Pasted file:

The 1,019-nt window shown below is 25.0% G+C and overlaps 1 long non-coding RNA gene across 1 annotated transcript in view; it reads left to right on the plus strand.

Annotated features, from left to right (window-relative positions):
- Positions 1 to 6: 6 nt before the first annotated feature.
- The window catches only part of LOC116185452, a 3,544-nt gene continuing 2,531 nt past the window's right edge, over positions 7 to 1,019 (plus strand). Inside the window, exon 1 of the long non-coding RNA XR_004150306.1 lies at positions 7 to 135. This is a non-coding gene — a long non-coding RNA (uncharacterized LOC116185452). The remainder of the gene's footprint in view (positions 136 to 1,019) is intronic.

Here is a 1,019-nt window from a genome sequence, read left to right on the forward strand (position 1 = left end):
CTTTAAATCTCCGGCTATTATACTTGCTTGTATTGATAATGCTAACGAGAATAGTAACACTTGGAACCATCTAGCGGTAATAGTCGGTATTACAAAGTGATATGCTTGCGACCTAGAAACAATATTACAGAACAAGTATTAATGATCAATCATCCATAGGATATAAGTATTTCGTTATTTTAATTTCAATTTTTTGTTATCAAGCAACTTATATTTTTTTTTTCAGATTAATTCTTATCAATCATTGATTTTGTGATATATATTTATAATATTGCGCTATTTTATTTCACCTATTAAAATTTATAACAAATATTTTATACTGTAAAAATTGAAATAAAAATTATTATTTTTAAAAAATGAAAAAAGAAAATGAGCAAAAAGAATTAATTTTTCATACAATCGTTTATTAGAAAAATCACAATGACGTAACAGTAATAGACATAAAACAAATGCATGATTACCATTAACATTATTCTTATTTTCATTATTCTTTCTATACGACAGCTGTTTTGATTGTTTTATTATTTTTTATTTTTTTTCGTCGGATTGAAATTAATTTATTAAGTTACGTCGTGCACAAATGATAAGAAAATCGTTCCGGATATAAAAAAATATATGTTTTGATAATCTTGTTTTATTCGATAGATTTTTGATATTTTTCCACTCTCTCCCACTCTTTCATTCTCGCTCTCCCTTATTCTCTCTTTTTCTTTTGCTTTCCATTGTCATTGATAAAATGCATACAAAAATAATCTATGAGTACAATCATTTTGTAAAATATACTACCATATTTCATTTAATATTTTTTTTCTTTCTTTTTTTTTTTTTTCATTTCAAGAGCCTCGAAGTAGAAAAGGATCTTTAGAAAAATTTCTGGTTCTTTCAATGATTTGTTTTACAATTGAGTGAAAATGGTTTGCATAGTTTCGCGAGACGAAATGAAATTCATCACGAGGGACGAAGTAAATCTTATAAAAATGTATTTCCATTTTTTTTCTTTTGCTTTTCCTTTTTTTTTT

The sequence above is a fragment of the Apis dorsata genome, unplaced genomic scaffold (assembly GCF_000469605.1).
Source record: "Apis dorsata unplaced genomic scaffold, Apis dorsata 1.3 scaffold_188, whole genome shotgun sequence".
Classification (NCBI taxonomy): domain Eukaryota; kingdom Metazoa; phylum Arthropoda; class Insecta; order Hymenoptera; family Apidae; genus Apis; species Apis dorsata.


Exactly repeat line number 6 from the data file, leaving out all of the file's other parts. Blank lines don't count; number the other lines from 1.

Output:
CTTTAAATCTCCGGCTATTATACTTGCTTGTATTGATAATGCTAACGAGAATAGTAACACTTGGAACCATCTAGCGGTAATAGTCGGTATTACAAAGTGATATGCTTGCGACCTAGAAACAATATTACAGAACAAGTATTAATGATCAATCATCCATAGGATATAAGTATTTCGTTATTTTAATTTCAATTTTTTGTTATCAAGCAACTTATATTTTTTTTTTCAGATTAATTCTTATCAATCATTGATTTTGTGATATATATTTATAATATTGCGCTATTTTATTTCACCTATTAAAATTTATAACAAATATTTTATACTGTAAAAATTGAAATAAAAATTATTATTTTTAAAAAATGAAAAAAGAAAATGAGCAAAAAGAATTAATTTTTCATACAATCGTTTATTAGAAAAATCACAATGACGTAACAGTAATAGACATAAAACAAATGCATGATTACCATTAACATTATTCTTATTTTCATTATTCTTTCTATACGACAGCTGTTTTGATTGTTTTATTATTTTTTATTTTTTTTCGTCGGATTGAAATTAATTTATTAAGTTACGTCGTGCACAAATGATAAGAAAATCGTTCCGGATATAAAAAAATATATGTTTTGATAATCTTGTTTTATTCGATAGATTTTTGATATTTTTCCACTCTCTCCCACTCTTTCATTCTCGCTCTCCCTTATTCTCTCTTTTTCTTTTGCTTTCCATTGTCATTGATAAAATGCATACAAAAATAATCTATGAGTACAATCATTTTGTAAAATATACTACCATATTTCATTTAATATTTTTTTTCTTTCTTTTTTTTTTTTTTCATTTCAAGAGCCTCGAAGTAGAAAAGGATCTTTAGAAAAATTTCTGGTTCTTTCAATGATTTGTTTTACAATTGAGTGAAAATGGTTTGCATAGTTTCGCGAGACGAAATGAAATTCATCACGAGGGACGAAGTAAATCTTATAAAAATGTATTTCCATTTTTTTTCTTTTGCTTTTCCTTTTTTTTTT